Daniel Arsham Kohler 3D Printed Ceramic Sink

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Daniel Arsham’s 3D printed sink combines sustainability with creative experimentation

Daniel Arsham and Kohler’s 3D printed basin synchronizes the worlds of creativity, experimentation and sustainability

American multidisciplinary artist Daniel Arsham is no stranger to collaboration. In 2021 alone, he’s already merged his signature aesthetic with people like Porsche, Tiffany & Co and Pokemon, showcasing his incredible ability to flex his creative muscles while staying true to the essence of his work. The Arsham ethic has worked well with a wide range of brands, the most recent of which is American kitchen and bathroom giant Kohler, with whom he designed a limited edition sink. Created using Kohler’s cutting-edge technology, the sink, named “Rock.01”, is Kohler’s first artist collaboration in many years.

A ceramic sink 3D printed by Daniel Arsham and Kohler

The use of Kohler’s advanced 3D printing technology made it possible to create shapes that were not possible with traditional slip casting methods

The 3D printed sink continues the same line of thinking that Arsham explored with his “Objects for Living II” furniture collection, shown at the Friedman Benda Gallery in September. Confined to his Long Island home for the first few months of the pandemic, he experimented with materials that were easily within reach – rocks and stones found, and his sons’ Play-Doh collection, which he would use. to create hand-pressed shapes. ‘Rock.01’ poetically links these organic elements. Featuring an asymmetric glazed basin, which rests against a rock-shaped cast brass shape, and with the same recognizable patina as Arsham’s bronze sculptural works, the design of the sink is a true first in industry.

“Kohler contacted me about a year and a half ago, specifically about a new technology they had developed around 3D printed ceramics,” Arsham recalls. “The technology is fairly nascent, but beyond the ability to do some amazing things that are not possible with traditional slip casting, there is a huge sustainability factor. There is very little waste and it uses much less water than regular casting methods. I wanted to create something that would be iconic or representative of the technology itself, and I wanted to think big. ‘

Daniel Arsham at the Kohler Archives in Wisconsin

Arsham also incorporated a respectful nod to Kohler’s 148-year history into the design, to create that tension between past, present and future that has characterized his work. “When I originally designed the sink, there were two components that appeared to be a stone laid on top of each other,” he says. “But after realizing that Kohler was making cast iron tubs in the late 19th century, I ended up using a cast brass base that has a familiar patina to the rest of my bronze work. It’s a beautiful juxtaposition of this heirloom material that feels very worn and old, alongside some futuristic new material.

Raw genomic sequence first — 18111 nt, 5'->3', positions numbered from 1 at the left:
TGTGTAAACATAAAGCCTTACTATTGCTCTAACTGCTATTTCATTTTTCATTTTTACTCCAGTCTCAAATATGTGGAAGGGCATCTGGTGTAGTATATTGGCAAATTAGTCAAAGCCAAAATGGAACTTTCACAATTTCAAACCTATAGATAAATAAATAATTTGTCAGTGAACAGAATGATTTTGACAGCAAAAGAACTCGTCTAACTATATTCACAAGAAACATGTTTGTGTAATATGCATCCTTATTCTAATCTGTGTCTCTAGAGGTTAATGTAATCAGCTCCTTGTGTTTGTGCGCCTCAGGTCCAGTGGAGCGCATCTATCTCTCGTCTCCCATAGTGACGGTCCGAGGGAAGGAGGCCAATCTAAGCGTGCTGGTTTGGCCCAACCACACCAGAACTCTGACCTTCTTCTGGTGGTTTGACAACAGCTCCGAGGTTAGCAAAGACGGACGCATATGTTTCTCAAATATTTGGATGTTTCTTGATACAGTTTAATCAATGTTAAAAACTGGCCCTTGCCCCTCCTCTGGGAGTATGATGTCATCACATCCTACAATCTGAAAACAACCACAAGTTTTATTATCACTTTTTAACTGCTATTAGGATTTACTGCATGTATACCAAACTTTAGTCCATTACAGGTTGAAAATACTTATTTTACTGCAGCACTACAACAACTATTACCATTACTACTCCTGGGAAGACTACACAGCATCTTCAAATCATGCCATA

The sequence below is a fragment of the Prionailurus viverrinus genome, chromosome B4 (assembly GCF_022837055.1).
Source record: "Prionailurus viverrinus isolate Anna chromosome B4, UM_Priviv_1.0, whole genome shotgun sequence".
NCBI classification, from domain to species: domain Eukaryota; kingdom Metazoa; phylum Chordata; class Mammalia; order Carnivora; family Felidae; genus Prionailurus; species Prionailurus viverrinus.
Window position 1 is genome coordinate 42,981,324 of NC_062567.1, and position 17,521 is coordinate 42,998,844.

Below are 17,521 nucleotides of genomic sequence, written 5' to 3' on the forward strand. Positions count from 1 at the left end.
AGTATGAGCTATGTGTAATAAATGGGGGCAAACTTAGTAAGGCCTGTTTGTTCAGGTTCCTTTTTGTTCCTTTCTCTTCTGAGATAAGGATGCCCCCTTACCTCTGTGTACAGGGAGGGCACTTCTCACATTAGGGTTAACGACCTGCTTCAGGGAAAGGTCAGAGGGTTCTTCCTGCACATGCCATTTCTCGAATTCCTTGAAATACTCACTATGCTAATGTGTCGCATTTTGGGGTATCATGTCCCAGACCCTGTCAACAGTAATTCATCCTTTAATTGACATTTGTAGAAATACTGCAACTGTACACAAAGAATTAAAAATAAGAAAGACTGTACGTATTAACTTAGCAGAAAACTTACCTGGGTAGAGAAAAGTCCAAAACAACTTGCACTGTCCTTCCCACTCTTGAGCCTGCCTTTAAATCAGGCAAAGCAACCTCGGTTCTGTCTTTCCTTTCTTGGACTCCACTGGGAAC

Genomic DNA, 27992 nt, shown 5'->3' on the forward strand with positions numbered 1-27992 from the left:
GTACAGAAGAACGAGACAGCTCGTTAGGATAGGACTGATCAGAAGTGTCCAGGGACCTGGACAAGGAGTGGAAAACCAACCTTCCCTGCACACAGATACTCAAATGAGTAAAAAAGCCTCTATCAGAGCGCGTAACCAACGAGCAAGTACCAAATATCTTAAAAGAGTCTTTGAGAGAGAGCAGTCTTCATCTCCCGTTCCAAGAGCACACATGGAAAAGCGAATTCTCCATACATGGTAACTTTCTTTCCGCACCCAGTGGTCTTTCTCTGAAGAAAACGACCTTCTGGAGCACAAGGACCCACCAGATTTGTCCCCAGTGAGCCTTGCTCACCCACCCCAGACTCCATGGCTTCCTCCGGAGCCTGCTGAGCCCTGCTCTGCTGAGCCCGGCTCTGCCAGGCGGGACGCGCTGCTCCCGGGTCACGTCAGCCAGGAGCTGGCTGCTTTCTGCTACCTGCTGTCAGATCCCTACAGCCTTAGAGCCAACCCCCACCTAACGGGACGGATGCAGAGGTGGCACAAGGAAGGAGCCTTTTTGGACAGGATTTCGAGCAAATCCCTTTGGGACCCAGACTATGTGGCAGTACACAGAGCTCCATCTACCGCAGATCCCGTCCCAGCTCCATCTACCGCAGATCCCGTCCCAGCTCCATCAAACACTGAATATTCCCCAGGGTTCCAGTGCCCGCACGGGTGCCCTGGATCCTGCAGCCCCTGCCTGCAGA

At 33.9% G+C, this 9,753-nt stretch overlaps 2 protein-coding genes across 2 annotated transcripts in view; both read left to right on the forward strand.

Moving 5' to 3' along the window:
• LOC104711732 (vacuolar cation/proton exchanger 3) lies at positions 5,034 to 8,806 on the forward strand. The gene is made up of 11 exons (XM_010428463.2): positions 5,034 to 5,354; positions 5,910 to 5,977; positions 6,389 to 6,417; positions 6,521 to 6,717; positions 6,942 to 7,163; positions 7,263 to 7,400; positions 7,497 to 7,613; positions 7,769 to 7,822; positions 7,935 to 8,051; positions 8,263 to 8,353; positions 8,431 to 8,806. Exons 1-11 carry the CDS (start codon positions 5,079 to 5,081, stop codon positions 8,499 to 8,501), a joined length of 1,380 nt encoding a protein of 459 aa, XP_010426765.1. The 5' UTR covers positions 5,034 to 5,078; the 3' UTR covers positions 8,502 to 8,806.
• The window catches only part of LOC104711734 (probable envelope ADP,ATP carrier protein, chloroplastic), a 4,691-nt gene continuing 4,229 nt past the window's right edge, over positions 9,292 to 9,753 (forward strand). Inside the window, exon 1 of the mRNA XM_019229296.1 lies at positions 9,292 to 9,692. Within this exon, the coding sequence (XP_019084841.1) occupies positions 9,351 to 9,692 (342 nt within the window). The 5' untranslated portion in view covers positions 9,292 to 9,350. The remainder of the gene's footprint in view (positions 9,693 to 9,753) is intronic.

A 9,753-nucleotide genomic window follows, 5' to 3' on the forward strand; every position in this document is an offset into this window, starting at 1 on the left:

“One of the very interesting things about the 3D printed surface is that it is actually quite imperfect,” Arsham adds. “There are a few flaws and in some ways it looks more handmade than other sinks Kohler produces now.”

‘Rock.01’ will debut at Design Miami as part of an installation designed by Arsham to mark Kohler’s first time at the fair. Released in a limited edition of 99 pieces, the inspiring design effortlessly unites the worlds of Arsham and Kohler, though it might seem unlikely at first glance. In truth, Kohler’s affiliation with the arts runs deep. Not only does the company have a long history of supporting the John Michael Kohler Center, an organization offering an artist residency program in the house donated by the company founder, but it also runs the Kohler Foundation, which has championed the arts and l education through grants. , scholarships, art preservation efforts and a performing arts series since 1940.

For David Kohler, CEO and chairman of Kohler, the company’s partnership with Arsham, which stems from its relationship with art consultancy, The Art Lab, couldn’t be more transparent. “We have a common philosophy on the topics of innovation, pushing boundaries and thinking differently,” he says. “Many of Daniel’s works are a tribute to time, where the future meets the past. For us, 3D printed ceramics are exactly that – juxtaposing one of our oldest material sets with a new production mechanism. We knew Daniel would be a genuine partner to market it with us for the first time. We had spent three years with this technology before integrating Daniel, and we used this learning to establish certain technical parameters. With these fundamental fence posts, the canvas for the final design itself was entirely his. §



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